I had never heard of uterine fibroid embolization in my life, so I googled Cynthia Bailey’s UFE procedure and found a blog she wrote about it. After that, I began to research the procedure, so when my new ob-gyn mentioned a hysterectomy and a myomectomy, I asked her, “What about the UFE?” She looked at me as if she saw a ghost. The look on her face was like, How did you know about this? Who told you? It was like this was the best-kept secret. And so I’m looking back at her not talking; we’re having an eye conversation, right? Then she said, “Oh, that’s just not really the procedure I would recommend, and we don’t do that here. You would have to go somewhere else.”


So I asked her, “Do you know who does it?” She said, “You would have to go to a radiologist. I don’t really know, but maybe I can link you to someone.” She was definitely taken aback when I mentioned the procedure, and she strongly suggested that I have a hysterectomy because of my age. She said, “You’re 42 years old. You’re not really planning on having any children, are you?” I told her, “Well, I’m not sure. I may want to.” Then she repeated my age. I told her, “I know UFE is possible, and I don’t want to take away my reproductive function just in case I may want to have kids a little later.”


Then she told me that there was somebody that performed UFE in that location, so I asked her to give me as much information as she could. That’s how I ended up scheduling the UFE procedure despite only getting the other two treatment options offered to me. I felt like UFE was something that—for whatever reason—those doctors didn’t want people to know about. But I also felt that if Cynthia Bailey could come out on top and be well after this procedure and still have her uterus intact, I would give this a shot. Why are some doctors keeping this from us? Is it because doctors don’t benefit from this procedure, and so maybe that’s why they don’t want people to know about it? This is why I think that it’s very important for women to research all available options for fibroids treatment.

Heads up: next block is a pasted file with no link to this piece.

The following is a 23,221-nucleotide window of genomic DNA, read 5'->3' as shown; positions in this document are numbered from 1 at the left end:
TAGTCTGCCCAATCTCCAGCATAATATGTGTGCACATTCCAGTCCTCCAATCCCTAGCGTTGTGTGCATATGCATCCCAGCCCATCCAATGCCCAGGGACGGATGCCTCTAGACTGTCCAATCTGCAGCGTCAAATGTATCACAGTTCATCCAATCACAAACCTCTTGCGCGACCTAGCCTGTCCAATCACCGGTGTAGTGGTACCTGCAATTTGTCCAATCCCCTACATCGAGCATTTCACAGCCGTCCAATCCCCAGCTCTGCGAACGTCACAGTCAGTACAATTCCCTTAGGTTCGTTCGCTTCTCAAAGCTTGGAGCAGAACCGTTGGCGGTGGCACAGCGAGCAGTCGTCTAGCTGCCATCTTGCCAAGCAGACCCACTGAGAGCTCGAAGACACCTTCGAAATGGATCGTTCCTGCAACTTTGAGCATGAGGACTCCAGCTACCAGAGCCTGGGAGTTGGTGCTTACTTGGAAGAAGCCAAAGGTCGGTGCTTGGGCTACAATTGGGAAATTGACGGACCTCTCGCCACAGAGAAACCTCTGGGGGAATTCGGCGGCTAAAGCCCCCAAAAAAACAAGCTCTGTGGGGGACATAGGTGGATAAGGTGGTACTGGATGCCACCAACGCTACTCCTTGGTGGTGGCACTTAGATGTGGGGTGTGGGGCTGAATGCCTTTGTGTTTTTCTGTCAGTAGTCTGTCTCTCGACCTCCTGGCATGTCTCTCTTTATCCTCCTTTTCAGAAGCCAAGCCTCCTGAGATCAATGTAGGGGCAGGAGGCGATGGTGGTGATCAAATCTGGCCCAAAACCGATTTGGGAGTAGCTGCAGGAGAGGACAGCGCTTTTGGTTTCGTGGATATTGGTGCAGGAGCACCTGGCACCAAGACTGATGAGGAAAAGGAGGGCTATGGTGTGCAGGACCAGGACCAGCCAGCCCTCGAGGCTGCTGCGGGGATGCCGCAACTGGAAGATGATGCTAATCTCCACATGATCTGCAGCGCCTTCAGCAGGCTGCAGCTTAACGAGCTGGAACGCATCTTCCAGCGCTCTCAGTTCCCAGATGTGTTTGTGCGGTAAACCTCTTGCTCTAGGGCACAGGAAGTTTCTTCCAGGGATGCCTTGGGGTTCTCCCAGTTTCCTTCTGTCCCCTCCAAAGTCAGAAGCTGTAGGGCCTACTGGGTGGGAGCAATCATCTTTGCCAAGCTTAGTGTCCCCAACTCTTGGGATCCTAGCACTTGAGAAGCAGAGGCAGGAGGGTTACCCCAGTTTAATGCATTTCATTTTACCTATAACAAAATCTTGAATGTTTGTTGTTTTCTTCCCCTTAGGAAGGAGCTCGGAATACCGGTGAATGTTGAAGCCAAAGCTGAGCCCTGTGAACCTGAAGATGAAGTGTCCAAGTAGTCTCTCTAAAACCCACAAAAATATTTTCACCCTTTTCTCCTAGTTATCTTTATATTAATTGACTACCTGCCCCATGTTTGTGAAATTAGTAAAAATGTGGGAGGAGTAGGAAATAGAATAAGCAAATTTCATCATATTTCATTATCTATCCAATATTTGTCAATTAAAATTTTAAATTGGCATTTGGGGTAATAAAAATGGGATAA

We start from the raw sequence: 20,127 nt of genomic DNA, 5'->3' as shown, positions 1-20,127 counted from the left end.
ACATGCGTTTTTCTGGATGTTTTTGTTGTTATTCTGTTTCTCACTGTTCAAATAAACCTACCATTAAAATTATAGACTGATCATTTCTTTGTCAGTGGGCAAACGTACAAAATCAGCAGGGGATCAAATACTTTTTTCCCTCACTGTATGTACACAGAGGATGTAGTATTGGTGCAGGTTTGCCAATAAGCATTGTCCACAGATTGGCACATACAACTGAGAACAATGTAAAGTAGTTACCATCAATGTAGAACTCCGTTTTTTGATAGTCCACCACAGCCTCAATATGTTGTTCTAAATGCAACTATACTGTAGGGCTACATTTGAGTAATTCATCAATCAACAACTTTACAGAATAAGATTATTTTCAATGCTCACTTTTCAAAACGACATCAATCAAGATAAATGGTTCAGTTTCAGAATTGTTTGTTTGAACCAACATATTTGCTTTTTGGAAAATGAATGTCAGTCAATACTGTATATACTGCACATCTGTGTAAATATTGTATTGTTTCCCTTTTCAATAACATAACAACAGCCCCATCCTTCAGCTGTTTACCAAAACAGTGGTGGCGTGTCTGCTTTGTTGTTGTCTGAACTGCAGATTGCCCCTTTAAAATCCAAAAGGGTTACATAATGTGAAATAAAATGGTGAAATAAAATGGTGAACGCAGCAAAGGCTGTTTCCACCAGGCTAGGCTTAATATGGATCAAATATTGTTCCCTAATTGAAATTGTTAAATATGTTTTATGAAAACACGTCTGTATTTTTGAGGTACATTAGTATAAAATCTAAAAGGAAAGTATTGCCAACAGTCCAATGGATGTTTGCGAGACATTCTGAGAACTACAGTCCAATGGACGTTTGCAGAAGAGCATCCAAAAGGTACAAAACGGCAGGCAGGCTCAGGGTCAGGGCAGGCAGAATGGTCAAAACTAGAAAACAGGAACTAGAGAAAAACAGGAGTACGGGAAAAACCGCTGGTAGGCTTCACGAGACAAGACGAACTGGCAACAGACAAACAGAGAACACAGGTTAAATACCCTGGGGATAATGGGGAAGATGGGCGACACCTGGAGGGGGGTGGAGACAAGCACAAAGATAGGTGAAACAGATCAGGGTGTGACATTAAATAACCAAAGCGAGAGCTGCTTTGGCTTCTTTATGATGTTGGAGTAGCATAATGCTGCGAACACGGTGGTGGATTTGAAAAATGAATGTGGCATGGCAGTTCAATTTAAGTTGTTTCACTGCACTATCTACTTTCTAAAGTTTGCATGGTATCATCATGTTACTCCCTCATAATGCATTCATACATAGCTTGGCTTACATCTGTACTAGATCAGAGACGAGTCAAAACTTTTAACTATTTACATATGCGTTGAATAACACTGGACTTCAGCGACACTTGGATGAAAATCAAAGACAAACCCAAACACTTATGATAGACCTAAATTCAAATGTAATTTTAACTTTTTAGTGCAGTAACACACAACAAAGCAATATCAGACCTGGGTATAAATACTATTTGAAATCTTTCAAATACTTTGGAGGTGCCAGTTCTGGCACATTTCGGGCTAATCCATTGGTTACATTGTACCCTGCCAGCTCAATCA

I researched UFE and found out that this procedure has been around since the 1990s. That’s almost 40 years, so why have doctors only just now began talking about UFE? Currently, everybody’s talking about fibroids, which is a beautiful thing. This procedure that shrinks uterine fibroids has been the best-kept secret. But I’m glad that the secret is finally out now.


How did you become an advocate for uterine fibroid awareness?


In July, the month that I had my procedure, I went to an event with my friend who invited me to this dinner that was being hosted by USA Fibroid Centers and the Fibroid Fighters. The following day, I went to a speaking engagement at a church, and I was able to share with the women there in just a few seconds that I had just had the procedure that they were talking about. I told them about the episode of The Real Housewives of Atlanta with Cynthia Bailey and how I ended up having the procedure and how great I felt. Staff from the USA Fibroid Centers were there as well, so we ended up having a conversation, and they asked me to join their team.  I joined them in August of 2022 and became a Fibroid Fighters ambassador. They ended up actually creating a show for me on Instagram where I go on live to talk to women on social media about fibroid awareness, share my story and discuss different things that they can do to address their fibroid problems. I advocate for them and let them know that there’s nothing to fear. We don’t fear fibroids; we fight them. Right now, I’ve been in this fight for almost a year.